(3) The right of petition to governmental agencies, like freedom of speech, of the press, and of religion, has "a paramount and preferred place in our democratic system." ( American Civil Liberties Union v. Board of Education (1961) 55 Cal.2d 167, 178 [ 10 Cal.Rptr. 647, 359 P.2d 45, 94 A.L.R.2d 1259] [cert. den., 368 U.S. 819 (7 L.Ed.2d 25, 82 S.Ct. 34)].) "All these, though not identical, are inseparable." ( Thomas v. Collins (1945) 323 U.S. 516, 530 [89 L.Ed. 430, 440, 65 S.Ct. 315].) "Congress shall make no law . . . abridging . . . the right of the people . . . to petition the Government for a redress of grievances." (U.S. Const., 1st Amend.) "The people have the right to . . . petition government for redress of grievances, . . ." (Cal. Const., art. I, § 3.)

(4) "`The very idea of a government . . . implies a right on the part of its citizens . . . to petition for a redress of grievances.'" ( De Jonge v. Oregon (1937) 299 U.S. 353, 364 [81 L.Ed. 278, 284, 57 S.Ct. 255].) "[A]ny attempt to restrict those liberties must be justified by clear public interest, threatened not doubtfully or remotely, but by clear and present danger. The rational connection between the remedy provided and the evil to be curbed, which in other contexts might support legislation against attack on due process grounds, will not suffice. These rights rest on firmer foundation. . . . Only the gravest abuses, endangering paramount interests, give occasion for permissible limitation. . . . It was not by accident or coincidence that the rights to freedom in speech and press were coupled in a single guaranty with the rights of the people peaceably to assemble and to petition for redress of grievances." ( Thomas v. Collins, supra, 323 U.S. 516, 530 [89 L.Ed. 430, 440]; italics added, fn. omitted; American Civil Liberties Union v. Board of Education, supra, 55 Cal.2d 167, 179.) (5) And as said in In re Allen (1969) 71 Cal.2d 388, 391 [ 78 Cal.Rptr. 207, 455 P.2d 143]: "The government is without constitutional authority to impose a predetermined condition on the exercise of a constitutional right or penalize in some manner its use."

(6) The right to petition for redress of grievances is not confined to "religious or political" matters. ( Thomas v. Collins, supra, 323 U.S. 516, 531 [89 L.Ed. 430, 441].) "[C]ommercial speech, like other varieties, is protected" by the First Amendment. ( Va. Pharmacy Bd. v. Va. Consumer Council (1976) 425 U.S. 748, 770 [48 L.Ed.2d 346, 363, 96 S.Ct. 1817].) "[I]t would be destructive of rights of association and of petition to hold that groups with common interests may not . . . use the channels and procedures of state and federal agencies and courts to advocate their causes and points of view respecting resolution of their business and economic interests vis-a-vis their competitors." ( California Transport v. Trucking Unlimited (1972) 404 U.S. 508, 510-511 [30 L.Ed.2d 642, 646, 92 S.Ct. 609]; italics added.)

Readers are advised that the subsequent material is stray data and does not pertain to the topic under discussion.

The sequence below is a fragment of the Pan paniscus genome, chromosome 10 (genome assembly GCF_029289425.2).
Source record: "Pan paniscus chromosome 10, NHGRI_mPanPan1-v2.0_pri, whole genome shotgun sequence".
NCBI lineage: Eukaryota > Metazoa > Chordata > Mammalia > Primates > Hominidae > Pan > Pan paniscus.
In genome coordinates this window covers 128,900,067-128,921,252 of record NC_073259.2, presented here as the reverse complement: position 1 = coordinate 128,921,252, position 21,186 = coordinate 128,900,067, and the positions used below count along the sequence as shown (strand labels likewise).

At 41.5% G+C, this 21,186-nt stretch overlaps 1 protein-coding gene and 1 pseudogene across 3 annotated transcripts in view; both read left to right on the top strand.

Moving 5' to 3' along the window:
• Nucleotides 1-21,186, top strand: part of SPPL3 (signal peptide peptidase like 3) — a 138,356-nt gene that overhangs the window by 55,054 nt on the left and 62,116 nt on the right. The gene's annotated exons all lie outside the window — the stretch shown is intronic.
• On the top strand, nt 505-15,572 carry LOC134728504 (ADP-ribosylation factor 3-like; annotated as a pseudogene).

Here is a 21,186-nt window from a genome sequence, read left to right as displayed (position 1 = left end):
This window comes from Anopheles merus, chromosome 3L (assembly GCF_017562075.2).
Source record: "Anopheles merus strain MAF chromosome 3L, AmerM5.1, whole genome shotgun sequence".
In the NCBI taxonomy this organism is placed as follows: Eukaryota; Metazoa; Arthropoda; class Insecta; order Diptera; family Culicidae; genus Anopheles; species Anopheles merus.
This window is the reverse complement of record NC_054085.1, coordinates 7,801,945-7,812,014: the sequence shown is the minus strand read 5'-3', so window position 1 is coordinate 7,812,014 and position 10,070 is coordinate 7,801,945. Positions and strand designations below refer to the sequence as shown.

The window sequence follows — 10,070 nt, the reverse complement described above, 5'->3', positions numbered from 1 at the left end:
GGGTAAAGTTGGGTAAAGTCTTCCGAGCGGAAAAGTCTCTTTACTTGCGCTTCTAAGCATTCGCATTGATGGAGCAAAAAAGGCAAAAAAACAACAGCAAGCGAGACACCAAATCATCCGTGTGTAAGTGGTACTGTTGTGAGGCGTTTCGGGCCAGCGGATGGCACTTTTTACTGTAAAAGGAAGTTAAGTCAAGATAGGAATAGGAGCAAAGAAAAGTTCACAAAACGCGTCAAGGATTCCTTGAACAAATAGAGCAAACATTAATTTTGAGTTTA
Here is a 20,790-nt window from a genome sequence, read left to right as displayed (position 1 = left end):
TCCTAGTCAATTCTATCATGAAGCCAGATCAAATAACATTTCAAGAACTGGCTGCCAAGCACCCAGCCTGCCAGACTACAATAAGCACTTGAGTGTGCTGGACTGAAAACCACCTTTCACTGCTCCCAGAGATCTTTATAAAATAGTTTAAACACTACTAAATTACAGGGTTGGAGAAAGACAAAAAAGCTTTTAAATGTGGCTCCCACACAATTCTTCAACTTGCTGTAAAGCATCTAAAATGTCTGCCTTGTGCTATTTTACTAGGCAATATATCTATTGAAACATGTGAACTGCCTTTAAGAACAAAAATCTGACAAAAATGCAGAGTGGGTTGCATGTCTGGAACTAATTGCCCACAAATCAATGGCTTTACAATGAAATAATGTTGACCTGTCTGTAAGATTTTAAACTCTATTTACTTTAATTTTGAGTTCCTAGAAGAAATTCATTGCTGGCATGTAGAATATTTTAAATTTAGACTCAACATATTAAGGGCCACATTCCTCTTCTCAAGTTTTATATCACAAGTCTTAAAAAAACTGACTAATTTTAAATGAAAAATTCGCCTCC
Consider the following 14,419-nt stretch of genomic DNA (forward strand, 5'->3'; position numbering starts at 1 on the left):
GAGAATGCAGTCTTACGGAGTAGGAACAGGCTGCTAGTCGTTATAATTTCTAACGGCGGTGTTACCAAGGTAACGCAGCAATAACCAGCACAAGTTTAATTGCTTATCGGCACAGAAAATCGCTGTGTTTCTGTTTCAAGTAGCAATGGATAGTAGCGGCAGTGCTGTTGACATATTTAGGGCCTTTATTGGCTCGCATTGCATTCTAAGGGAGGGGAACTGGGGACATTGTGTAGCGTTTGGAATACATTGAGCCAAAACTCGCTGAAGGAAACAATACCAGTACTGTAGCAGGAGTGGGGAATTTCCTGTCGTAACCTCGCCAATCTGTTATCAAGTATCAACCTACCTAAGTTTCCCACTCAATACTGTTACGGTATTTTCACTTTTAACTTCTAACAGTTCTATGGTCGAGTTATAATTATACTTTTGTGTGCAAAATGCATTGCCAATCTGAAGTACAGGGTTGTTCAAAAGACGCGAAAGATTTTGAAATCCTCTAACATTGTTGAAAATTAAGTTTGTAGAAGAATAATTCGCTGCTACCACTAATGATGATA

Where administrative agencies such as the Department must make factual determinations "`the widest possible dissemination of information from diverse and antagonistic sources is essential to the welfare of the public, . . .'" ( Weaver v. Jordan (1966) 64 Cal.2d 235, 245 [ 49 Cal.Rptr. 537, 411 P.2d 289] [cert. den., 385 U.S. 844 (17 L.Ed.2d 75, 87 S.Ct. 49)]; italics added.)

(7) Nor does the right of the people to petition government depend upon "motivation" or "purpose." It is what is done that is significant. (See Mine Workers v. Pennington (1965) 381 U.S. 657, 670 [14 L.Ed.2d 626, 636, 85 S.Ct. 1585]; Weiss v. Willow Tree Civic Ass'n (S.D.N.Y. 1979) 467 F. Supp. 803, 817; Sierra Club v. Butz (N.D.Cal. 1972) 349 F. Supp. 934, 938.) "[T]he motive, even if malicious, of defendants is unimportant if legal ground existed upon which to predicate" their protests and appeal. ( Paskle v. Williams (1931) 214 Cal. 482, 487 [ 6 P.2d 505].) And patently the right of petition or protest to a governmental agency does not depend upon a successful outcome.